Drinks with sexist names banned from UK beer festival

Beverages such as Leg-Spreader and Village Bike are barred from the event

Sarah Young
Tuesday 06 August 2019 14:48 BST

The organisers of the Great British Beer Festival, which opened on Tuesday, have announced that drinks with “sexist” names have been banned from this year's event.

For 2019, the Campaign for Real Ale (CAMRA) has prohibited the sale of a number of boozy beverages including those named Dizzy Blonde, Slack Alice, Leg-Spreader and Village Bike.

The organisation has also called time on beer pump clips and bottle labels that feature artwork of female pin-ups.

CAMRA made the decision to change the line-up of beers on offer at this year’s event after a survey revealed that 68 per cent of women would be unlikely to buy a beer if they saw it advertised in a sexist way.

Abigail Newton, national organiser at CAMRA, said that each of the 1,000 beers, ciders and perries on sale at the Great British Beer Festival had been checked to ensure they adhered to CAMRA's “charter and code of conduct, which details its commitment to inclusivity and diversity”.

Newton added that CAMRA recognises it has an important role to play in making women feel more welcome within the beer world.

“It's hard to understand why some brewers would actively choose to alienate the vast majority of their potential customers with material likely to only appeal to a tiny and shrinking percentage,” Newton said.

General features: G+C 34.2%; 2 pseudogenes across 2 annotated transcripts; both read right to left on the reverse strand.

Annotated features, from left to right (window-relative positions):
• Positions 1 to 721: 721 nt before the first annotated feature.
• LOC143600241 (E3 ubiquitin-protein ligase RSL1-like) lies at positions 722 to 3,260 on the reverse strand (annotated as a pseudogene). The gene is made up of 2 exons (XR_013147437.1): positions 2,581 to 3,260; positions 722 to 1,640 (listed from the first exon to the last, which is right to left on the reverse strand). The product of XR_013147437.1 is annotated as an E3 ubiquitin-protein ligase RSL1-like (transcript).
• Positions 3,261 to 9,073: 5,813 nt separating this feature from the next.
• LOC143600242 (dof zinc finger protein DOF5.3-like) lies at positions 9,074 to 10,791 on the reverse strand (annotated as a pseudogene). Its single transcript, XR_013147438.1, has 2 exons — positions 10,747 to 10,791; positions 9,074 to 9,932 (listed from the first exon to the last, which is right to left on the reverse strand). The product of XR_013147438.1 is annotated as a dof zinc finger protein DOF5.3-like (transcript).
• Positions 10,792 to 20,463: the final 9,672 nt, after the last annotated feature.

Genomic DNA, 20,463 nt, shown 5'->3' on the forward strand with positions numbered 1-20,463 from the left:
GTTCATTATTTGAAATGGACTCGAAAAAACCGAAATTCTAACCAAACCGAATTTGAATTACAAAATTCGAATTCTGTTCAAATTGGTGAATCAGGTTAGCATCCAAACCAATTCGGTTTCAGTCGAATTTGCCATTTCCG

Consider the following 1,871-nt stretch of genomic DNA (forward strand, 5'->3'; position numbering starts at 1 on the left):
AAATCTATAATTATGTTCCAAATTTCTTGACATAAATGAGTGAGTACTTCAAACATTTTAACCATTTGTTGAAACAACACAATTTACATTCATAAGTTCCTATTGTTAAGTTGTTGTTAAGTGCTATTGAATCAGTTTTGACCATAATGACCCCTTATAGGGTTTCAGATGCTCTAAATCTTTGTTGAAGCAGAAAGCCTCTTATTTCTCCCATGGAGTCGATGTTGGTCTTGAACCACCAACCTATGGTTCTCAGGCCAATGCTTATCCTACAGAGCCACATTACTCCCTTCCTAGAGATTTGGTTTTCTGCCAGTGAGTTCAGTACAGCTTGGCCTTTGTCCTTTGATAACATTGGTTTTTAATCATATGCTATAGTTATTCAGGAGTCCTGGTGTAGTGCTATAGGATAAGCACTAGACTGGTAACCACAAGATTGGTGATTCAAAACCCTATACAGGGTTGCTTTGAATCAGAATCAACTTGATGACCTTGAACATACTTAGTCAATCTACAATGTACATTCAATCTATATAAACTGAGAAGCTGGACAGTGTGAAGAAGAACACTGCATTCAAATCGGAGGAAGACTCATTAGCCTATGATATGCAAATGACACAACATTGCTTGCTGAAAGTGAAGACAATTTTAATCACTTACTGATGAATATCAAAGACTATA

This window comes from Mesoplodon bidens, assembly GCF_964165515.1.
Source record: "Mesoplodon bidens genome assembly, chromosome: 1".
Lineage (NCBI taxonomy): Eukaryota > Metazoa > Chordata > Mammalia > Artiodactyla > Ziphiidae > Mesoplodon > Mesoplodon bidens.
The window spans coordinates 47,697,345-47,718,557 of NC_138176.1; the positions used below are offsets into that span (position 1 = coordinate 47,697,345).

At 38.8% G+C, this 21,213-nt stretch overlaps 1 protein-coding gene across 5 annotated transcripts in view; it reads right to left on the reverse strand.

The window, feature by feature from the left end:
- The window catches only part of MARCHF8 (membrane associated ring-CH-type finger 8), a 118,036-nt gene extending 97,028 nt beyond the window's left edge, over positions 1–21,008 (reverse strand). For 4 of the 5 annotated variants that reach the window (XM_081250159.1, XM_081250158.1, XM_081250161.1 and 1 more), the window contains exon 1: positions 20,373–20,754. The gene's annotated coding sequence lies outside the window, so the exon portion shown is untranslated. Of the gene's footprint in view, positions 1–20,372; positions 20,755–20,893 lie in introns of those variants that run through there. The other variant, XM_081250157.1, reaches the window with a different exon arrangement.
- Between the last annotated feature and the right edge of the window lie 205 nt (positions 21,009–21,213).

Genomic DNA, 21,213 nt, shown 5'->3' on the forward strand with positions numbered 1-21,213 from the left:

"We need to do more to encourage female beer drinkers, which are currently only 17 per cent of the population, despite the fact that they make up more than 50 per cent of the potential market.

“Beer is not a man's drinks or a woman's drink, it is a drink for everyone. There is a huge amount of work that needs to be done to overcome outdated stereotypes.”

In addition to removing drinks with offensive names, CAMRA has also chosen to hold collections to raise money for Stonewall, a charity that campaigns for the equality of LGBT+ people, during the five-day festival at London's Olympia.

Last year, Marks & Spencer was embroiled in a sexism row for selling a Pornstar Martini drink in a can.

Feminist campaigning group Object accused the retailer of “normalising porn” on Twitter.

Alongside a photograph of the drinks on store shelves, the organisation wrote: “Marks & Spencer normalising porn.

“And if you try to complain online, the system rejects the word 'porn'. Mixed messages huh?”

The tweet amassed more than 200 likes and was flooded with comments from people who agreed.

“Repulsive. We all need to complain to M&S,” one person wrote.

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Another added: “Do you seriously think a 'porn star' is something to which your customers should be aspiring, given that the vast majority of porn involves degrading, hurting and raping young women??”

In response to the comments on social media, an M&S Spokesperson told The Independent: “Porn Star Martini is a common and popular name for a passion fruit cocktail drink. We launched it back in September and it has already become one of our most popular cocktails."

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